Pelosi didn’t have to namecheck AOC’s chief of staff Saikat Chakrabarti for reporters to know exactly whose staff she was admonishing. After New York Times columnist Maureen Dowd’s interview with the speaker was published on Saturday, Chakrabarti questioned Pelosi’s legislative expertise through a series of tweets – a rare public display of discord from a congressional staffer.
“All these articles want to claim what a legislative mastermind Pelosi is, but I'm seeing way more strategic smarts from freshman members like @AOC, @IlhanMN , @RashidaTlai and @AyannaPressley,” Chakrabarti tweeted July 6. “Pelosi is just mad that she got outmaneuvered (again) by Republicans.”
Chakrabarti then said current times call for “leaders that lead,” citing his boss and the other members of the so-called “Squad” as examples.
“Voters want representatives who will fight, even if they lose,” he tweeted. “The fact that House Democratic leadership doesn't see this is incredibly troubling.”
While more Republicans voted to pass a bill than Democrats for the first time in the 116th Congress, House Majority Leader Steny Hoyer emphasized that the majority of his Democratic caucus still voted for the bill in an effort to “get the best result,” though he conceded the move created some hard feelings.
“We didn’t roll over,” Hoyer, the No. 2 Democrat insisted, stressing the Senate’s bill included several of the House’s priorities. “Nobody rolled over.”
“We had a difference in the caucus. Some people wanted to make a point, as opposed to a policy. It was not so much of a policy different. It was a procedural difference, and a perception difference,” Hoyer, D-Md., said. “We don’t control the Senate, we don’t control the presidency, and Democracy is about trying to get things done, and particularly in our position you need to compromise.”
House Democratic Caucus chairman Hakeem Jeffries worked to downplay the “impassioned” divisions over the humanitarian crisis at the border Wednesday, joking with reporters, “It’s all puppies and rainbows.”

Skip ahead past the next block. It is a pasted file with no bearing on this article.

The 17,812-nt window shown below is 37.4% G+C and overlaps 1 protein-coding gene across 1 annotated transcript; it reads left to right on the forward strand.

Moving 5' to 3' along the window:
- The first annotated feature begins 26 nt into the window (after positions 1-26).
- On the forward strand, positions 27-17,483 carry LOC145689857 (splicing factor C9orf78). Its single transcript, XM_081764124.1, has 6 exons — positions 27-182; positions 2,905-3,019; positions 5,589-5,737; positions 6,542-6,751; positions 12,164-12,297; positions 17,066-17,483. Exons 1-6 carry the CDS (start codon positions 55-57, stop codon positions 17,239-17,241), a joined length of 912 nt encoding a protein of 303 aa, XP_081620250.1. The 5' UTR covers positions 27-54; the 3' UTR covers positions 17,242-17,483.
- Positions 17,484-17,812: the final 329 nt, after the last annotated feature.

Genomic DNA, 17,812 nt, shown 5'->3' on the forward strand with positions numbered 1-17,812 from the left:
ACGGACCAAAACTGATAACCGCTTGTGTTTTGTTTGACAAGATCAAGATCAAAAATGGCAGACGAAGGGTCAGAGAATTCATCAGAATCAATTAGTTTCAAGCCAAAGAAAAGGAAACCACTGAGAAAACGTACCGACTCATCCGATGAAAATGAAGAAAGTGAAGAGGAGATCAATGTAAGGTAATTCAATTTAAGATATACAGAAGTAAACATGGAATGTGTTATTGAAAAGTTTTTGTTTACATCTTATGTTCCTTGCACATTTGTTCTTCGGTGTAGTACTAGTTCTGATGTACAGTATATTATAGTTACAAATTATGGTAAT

“Now we’re at a point where we can move forward, and we will move forward in defense of both the rule of law on the border and in defense of our cherished history as a nation of immigrants,” Jeffries, D-N.Y., said.
For days the fallout from the article splitting two of the country’s most prominent Democrats appeared to widen after Pelosi highlighted that none of the Squad’s rabble-rousers supported a Democratic version of legislation that passed the House but was quickly defeated in the Senate.
“All these people have their public whatever and their Twitter world,” Pelosi told Dowd for the column published in the New York Times on Saturday. “But they didn’t have any following. They’re four people and that’s how many votes they got.”
Ocasio-Cortez, known colloquially as AOC on Capitol Hill, shot back in a series of tweets consumed by her loyal force of nearly 5 million Twitter followers – two million more than Pelosi’s following.
"Having respect for ourselves doesn’t mean we lack respect for her. It means we won’t let everyday people be dismissed," she said.
But the reality on Capitol Hill is that the longevity of Pelosi’s speakership depends more heavily on her majority makers than AOC or the other progressive freshmen whose seats aren’t at risk in 2020.
Ahead of a House Oversight hearing Wednesday during which Ocasio-Cortez would listen to testimony from an asylum seeker whose sick 19-month-old baby died weeks after spending time in an ICE detention facility, the congresswoman told ABC News she hopes the conversation about the border crisis begins to shift.
“It’s heartbreaking,” Ocasio-Cortez, D-N.Y., said of the plight of Yazmin Juárez, who has filed a wrongful death claim against the U.S. government after her daughter Mariee died. “I’m looking forward to hearing her story and she has a lot of bravery to be able to do what she’s doing. I hope it will be a pivotal moment.”